How to Remove Tree Sap From Dog Hair
Dogs get into some sticky situations, and there are few things stickier than tree sap. Your dog could step in a fresh, gooey blob of sap or get it matted into her fur just by brushing against a tree's trunk or rolling on the ground under its limbs. Thankfully, a number of home remedies and commercial preparations can solve this problem. Avoid using petroleum products, though, as they could be harmful.
Head for the Pantry
The best ingredients for removing tree sap from dog hair are oily ones, such as olive oil, peanut butter and mayonnaise. Saturate the affected area with the home remedy of your choice. You may need to rub it in to encourage the gums in the sap to dissolve, depending on whether it's fresh or has dried.
A blow-dryer set to the lowest warm setting may help with the softening process. Once the sap is soft, rinse the area with warm water and use a comb to gently remove the sap.
If you prefer purchasing a product formulated specifically for de-gunking your dog, you'll find several of them at your local pet supply store. The benefit of opting for a commercial pet sap remover is that you know it's been tested. Because oil is an effective sap remover, commercial products for getting sap out of your dog's hair will be oil-based. Some are similar to cold cream and some are spray-on preparations but both are designed to leave your dog's hair soft and shiny.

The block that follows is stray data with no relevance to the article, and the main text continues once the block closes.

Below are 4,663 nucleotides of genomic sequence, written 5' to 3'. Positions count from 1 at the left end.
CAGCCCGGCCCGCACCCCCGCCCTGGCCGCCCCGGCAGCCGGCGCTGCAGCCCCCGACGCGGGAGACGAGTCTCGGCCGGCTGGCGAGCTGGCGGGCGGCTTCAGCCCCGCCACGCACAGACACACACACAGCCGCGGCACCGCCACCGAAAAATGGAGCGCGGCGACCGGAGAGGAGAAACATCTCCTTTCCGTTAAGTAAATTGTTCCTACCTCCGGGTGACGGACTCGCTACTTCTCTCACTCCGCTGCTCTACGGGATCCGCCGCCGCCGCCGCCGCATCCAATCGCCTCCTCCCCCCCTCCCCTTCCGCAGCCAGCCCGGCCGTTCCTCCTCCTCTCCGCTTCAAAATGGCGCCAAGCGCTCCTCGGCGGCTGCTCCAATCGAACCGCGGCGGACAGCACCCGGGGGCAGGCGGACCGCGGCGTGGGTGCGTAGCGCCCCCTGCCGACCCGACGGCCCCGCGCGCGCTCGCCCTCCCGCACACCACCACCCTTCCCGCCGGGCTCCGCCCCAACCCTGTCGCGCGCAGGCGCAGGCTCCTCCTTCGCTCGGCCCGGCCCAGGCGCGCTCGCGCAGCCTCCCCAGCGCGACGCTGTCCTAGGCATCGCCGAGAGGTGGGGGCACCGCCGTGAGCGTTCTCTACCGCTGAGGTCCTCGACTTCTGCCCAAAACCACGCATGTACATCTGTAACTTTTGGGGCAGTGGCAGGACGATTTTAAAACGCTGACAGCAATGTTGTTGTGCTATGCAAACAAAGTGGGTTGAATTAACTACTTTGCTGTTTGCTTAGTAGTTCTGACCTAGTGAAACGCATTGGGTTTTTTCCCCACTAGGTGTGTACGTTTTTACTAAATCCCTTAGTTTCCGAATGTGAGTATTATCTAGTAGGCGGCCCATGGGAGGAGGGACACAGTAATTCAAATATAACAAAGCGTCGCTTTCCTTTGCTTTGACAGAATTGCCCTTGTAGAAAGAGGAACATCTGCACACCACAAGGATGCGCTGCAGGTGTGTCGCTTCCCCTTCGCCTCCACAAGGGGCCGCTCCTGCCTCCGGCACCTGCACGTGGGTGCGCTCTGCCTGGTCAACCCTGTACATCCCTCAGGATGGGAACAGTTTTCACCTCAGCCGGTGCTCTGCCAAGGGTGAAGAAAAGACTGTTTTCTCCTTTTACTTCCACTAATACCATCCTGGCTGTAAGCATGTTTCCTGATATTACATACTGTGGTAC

What NOT to Use
When faced with the sticky mess of tree sap in your dog's hair, don't reach for detergents and household cleaners. They might be effective, but they would also be harsh on delicate skin. Also, even though petroleum products that work as solvents and degreasers would make quick work of matted tree sap in a dog's hair, they're dangerous. According to the Merck Veterinary Manual, petroleum and petroleum-based products are poisonous to animals, whether ingested, inhaled or absorbed through the skin.
Last Step: Grooming
Once you've succeeded in removing the sap, bathe your dog to ensure you've extracted every last trace of the sap as well as whatever you used to remove it. A professional grooming might be in order anyway, especially if the sap was stuck in a sensitive area such as around the eyes, in the ears or between the toes. If the homemade or store-bought remedies don't work, or the sap is in a difficult spot, don't attempt to cut the mess out on your own. Let a professional groomer handle the situation.